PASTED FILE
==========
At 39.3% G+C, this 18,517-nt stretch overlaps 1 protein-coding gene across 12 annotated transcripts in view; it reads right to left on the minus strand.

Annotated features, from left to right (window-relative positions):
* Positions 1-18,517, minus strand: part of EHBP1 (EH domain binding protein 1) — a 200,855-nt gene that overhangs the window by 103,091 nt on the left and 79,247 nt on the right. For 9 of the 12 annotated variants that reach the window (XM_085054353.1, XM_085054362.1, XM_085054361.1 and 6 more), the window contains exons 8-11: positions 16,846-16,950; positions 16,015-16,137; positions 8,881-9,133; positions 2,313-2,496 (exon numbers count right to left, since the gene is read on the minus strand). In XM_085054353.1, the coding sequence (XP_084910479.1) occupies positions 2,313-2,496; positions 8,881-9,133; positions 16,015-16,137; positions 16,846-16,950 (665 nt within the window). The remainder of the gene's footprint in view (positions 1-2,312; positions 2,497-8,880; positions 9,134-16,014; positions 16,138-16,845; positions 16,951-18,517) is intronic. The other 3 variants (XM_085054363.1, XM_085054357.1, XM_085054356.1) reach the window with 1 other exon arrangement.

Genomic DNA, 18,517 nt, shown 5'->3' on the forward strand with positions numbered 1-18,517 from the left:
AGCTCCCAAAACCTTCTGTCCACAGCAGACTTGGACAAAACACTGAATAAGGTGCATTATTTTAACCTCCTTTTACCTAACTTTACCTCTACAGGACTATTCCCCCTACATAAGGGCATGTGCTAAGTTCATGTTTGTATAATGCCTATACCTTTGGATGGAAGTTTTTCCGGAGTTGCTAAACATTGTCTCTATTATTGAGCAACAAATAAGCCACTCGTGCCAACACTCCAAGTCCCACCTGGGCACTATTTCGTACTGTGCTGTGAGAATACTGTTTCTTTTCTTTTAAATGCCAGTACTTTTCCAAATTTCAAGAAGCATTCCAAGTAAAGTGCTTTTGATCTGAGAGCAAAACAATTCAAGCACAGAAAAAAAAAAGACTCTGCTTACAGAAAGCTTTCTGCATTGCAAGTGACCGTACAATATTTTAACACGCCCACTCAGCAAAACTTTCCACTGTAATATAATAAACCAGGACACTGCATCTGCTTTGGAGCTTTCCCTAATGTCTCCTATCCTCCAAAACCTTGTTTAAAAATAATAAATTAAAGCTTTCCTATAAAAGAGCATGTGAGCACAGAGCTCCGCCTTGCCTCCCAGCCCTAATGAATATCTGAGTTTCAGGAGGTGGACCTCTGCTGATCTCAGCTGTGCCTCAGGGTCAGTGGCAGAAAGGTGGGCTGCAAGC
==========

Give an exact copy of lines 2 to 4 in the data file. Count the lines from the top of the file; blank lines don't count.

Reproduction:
Annotated features, from left to right (window-relative positions):
* Positions 1-18,517, minus strand: part of EHBP1 (EH domain binding protein 1) — a 200,855-nt gene that overhangs the window by 103,091 nt on the left and 79,247 nt on the right. For 9 of the 12 annotated variants that reach the window (XM_085054353.1, XM_085054362.1, XM_085054361.1 and 6 more), the window contains exons 8-11: positions 16,846-16,950; positions 16,015-16,137; positions 8,881-9,133; positions 2,313-2,496 (exon numbers count right to left, since the gene is read on the minus strand). In XM_085054353.1, the coding sequence (XP_084910479.1) occupies positions 2,313-2,496; positions 8,881-9,133; positions 16,015-16,137; positions 16,846-16,950 (665 nt within the window). The remainder of the gene's footprint in view (positions 1-2,312; positions 2,497-8,880; positions 9,134-16,014; positions 16,138-16,845; positions 16,951-18,517) is intronic. The other 3 variants (XM_085054363.1, XM_085054357.1, XM_085054356.1) reach the window with 1 other exon arrangement.

Genomic DNA, 18,517 nt, shown 5'->3' on the forward strand with positions numbered 1-18,517 from the left: